Director: Steven Gomez. Starring: Vanessa Kirby, Thure Lindhardt, David Ajala . UK, 2016. IMDB: 5.7. My rating: 3/4. Slowly-paced action movie with military guys fighting the robots.
I didn’t have any kind of expectations from Kill Command, one more movie about the military guys against robots. Maybe that’s why I enjoyed it so much? Probably, but that would also diminish the movie.
In not so distant future, a military group is sent to an island for training. The purpose or type of training is unknown. They are accompanied by Mills (ice-cold Vanessa Kirby) – half-human, half-android, and because of that has significant difficulties in gaining the trust of the others. As the unit deploys on the island, they unexpectedly lose any connection with the outer world. Soon the group encounter robotic creatures they did not expect.
“Kill Command” is a debut by Steven Gomez (responsible for both directing and writing), who built a career in visual effects. It has a budget around $ 1.5 million (it was hard to find the precise info, but it’s about that), which is very low budget for a movie that includes massive robot fighting scenes. But it looks as great as $ 150 million movies. Visually, I enjoyed ”Kill Command” much more than “Passengers”. Only that is a great praise already. The location is outstanding. It’s an island with hills, deep forests and some abandoned facilities – a perfect place for a sci-fi scenario like here. The movie was shot entirely in the UK.
Of course, technically it is still one more movie that explores the idea of a group of people going somewhere remote where they encounter something scary and unknown. But somehow ”Kill Command” still manages to be an original movie. It leaves a good aftertaste. When you watch most of these kind of movies, it often happens that it’s actually fun to watch, but they quickly fade out of your memory and the impression worsens as time passes. Strangely, with “Kill Commando” a reverse effect happened. What makes it stand out?
Several things. It’s quiet slowly paced. You will not see a continuous sequence of 1-or-less second scenes that resemble more of video clips, than a movie. It somehow reminded me of a sci-fi wave of the 80-s and 90-s. Even the action scenes are not that fast. You have enough time to see everything in detail and I think, it was more typical of a good old sci-fi film of 20-30 ago, than something newer. In one of the interviews, Gomez said he tried to show the robots in all the detail from close distance – and he succeeded.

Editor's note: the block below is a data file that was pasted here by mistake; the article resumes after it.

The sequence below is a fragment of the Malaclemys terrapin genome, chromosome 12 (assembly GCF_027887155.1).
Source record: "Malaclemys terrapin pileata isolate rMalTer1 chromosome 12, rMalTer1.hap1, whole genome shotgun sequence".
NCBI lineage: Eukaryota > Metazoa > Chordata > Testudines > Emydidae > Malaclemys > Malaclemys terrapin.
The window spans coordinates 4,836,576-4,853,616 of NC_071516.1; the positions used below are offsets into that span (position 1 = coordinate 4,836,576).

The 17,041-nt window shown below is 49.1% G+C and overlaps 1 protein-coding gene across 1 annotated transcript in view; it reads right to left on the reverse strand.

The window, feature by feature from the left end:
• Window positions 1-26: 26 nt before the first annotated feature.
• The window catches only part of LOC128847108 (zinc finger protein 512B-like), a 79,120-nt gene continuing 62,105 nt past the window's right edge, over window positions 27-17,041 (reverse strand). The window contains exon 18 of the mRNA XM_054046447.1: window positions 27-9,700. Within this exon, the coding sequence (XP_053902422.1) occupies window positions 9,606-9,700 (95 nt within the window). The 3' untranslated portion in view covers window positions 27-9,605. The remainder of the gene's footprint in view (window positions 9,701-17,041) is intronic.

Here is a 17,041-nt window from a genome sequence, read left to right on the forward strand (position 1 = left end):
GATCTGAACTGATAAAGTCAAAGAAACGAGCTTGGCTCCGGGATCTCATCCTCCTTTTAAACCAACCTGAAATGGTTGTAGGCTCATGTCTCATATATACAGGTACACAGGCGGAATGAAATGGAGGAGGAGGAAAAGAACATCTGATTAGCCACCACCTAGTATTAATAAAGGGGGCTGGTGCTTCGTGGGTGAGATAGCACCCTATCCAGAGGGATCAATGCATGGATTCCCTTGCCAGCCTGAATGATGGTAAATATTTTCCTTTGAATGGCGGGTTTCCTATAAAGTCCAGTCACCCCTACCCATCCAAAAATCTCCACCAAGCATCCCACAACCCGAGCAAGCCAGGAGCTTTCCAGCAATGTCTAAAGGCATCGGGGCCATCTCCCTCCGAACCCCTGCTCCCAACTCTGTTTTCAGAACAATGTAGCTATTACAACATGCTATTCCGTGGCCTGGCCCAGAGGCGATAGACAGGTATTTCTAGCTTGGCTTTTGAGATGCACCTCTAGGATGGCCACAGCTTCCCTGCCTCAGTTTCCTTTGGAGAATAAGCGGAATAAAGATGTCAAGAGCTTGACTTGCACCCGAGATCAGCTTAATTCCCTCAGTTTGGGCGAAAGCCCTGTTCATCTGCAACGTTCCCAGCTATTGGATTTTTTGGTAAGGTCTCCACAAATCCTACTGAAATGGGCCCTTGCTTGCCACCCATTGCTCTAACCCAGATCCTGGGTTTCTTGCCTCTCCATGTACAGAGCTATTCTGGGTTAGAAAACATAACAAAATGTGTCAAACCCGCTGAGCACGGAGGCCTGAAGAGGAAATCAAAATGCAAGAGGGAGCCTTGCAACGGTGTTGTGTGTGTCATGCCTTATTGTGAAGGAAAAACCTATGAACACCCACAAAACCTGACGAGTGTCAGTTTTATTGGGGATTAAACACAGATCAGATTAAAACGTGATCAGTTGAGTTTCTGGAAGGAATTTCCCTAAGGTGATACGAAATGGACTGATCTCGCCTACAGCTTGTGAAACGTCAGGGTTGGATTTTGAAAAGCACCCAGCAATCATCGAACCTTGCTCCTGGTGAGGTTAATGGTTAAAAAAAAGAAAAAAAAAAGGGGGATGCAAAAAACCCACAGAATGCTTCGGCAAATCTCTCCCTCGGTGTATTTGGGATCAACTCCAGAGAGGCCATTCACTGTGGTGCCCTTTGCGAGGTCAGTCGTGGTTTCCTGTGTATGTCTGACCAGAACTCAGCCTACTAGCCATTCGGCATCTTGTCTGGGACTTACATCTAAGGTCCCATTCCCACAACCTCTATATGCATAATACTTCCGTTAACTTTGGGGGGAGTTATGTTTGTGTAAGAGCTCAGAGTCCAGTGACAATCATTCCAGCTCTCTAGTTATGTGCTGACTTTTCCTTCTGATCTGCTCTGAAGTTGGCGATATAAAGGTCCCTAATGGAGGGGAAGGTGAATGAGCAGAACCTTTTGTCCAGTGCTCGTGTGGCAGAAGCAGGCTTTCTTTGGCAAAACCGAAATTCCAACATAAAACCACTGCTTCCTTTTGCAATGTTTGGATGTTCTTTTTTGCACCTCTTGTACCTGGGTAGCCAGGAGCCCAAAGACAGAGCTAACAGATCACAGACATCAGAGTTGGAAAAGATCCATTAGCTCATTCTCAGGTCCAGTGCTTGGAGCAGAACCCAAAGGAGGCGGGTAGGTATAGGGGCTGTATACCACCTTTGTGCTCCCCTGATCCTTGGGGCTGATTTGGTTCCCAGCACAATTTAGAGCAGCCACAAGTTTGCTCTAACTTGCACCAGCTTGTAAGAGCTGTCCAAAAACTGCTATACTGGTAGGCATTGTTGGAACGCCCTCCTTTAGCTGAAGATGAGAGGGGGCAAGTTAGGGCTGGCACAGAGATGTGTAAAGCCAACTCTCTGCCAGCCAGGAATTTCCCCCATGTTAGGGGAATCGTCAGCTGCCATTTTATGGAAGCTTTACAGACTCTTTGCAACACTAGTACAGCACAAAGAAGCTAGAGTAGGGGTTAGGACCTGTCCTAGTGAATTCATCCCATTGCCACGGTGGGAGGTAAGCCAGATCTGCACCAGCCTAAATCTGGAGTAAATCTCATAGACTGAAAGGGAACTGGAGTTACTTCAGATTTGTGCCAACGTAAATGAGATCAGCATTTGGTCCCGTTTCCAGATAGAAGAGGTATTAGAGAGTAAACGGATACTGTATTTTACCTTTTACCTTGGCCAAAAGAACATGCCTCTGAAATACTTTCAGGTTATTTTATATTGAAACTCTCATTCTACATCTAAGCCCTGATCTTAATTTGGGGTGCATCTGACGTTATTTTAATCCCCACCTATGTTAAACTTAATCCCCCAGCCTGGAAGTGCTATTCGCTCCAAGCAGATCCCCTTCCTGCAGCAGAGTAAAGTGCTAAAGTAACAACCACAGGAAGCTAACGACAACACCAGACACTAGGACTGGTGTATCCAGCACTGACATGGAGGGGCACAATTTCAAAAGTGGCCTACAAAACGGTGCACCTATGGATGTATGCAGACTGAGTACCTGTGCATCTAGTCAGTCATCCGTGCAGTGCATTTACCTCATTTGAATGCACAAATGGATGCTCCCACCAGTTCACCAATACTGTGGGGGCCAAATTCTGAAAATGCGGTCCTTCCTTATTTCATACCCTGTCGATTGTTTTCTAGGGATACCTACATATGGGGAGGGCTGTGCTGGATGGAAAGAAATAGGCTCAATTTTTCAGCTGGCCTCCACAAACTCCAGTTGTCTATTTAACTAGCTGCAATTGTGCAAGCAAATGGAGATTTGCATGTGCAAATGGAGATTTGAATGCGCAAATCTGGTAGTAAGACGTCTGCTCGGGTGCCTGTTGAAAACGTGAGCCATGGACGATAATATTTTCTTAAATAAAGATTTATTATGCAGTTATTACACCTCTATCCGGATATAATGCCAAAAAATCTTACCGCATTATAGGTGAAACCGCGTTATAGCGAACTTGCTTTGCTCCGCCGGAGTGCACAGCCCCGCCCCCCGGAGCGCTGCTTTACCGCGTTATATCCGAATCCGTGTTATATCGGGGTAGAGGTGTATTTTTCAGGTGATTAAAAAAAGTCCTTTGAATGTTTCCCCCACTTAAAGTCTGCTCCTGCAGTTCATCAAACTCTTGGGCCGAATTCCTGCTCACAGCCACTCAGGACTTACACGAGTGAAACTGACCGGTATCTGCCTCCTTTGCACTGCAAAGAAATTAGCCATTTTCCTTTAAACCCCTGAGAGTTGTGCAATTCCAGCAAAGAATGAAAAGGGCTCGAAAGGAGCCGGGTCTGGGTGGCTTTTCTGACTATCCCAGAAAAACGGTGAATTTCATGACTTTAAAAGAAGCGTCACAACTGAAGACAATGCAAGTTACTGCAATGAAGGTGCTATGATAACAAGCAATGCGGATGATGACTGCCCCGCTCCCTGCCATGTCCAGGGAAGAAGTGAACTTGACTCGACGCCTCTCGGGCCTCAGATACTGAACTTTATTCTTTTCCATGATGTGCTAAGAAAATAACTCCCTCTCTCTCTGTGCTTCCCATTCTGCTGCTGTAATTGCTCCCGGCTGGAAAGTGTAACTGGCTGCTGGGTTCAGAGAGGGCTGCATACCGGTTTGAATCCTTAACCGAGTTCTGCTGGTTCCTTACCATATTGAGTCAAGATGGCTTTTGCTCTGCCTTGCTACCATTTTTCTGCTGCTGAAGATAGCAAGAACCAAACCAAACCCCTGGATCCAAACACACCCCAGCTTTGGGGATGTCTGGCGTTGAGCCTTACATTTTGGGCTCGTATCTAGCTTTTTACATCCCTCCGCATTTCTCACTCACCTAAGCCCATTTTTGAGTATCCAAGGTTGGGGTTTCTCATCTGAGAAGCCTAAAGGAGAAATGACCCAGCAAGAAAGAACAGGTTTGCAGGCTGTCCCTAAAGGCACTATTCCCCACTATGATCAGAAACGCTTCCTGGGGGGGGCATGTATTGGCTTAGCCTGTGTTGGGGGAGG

”Kill Command” is quiet minimal – remember, it’s set on a remote island – but what you see has great design and lots of details, starting from abandoned facilities, uniforms, weapons and, of course, robots. The other thing is the location set and it’s used to a great extent. I would even dare to say that I had a feeling – pardon – that some scenes come close to being almost meditative. Maybe I am wrong. But even remote feeling like that says a lot about the impression you can get from a movie. I still remember well one of the scenes – in the light of a sunset, the soldier is on the roof of an abandoned building, aiming with his rifle somewhere faraway, waiting for the enemy. His body posture is tense. Around him you see the see, the sunset, the forests. In a “normal” movie, that scene would last half a second, here it lasted 3 or 4 and seemed like an eternity, but in a good way. And there are some scenes like that that here and there – it’s not something straightforward, but more of something you understand later.
The main problem of the movie comes from here too. I don’t know though if it was Gomez’ intention to film in that way (from trailer and posters, it seems no and probably that’s why some part of audience didn’t like it that much – they didn’t see that was expected compared to how the movie was promoted). That would be interesting to know and it’s a pity that the movie did not develop more in this direction. It looks like it can’t decide whether if wants to become an action movie or something more slow and deep. The acting is quiet good, but uneven. The characters mostly could have been developed more. You could easily find other things to criticize. But should you?
Worth watching? Yes! Far from being perfect, it’s a beautifully shot and richly detailed warfare movie. Tense and with its own nerve. Just keep in mind that it’s just not an average fact-paced sci-fi flick with humans vs robots.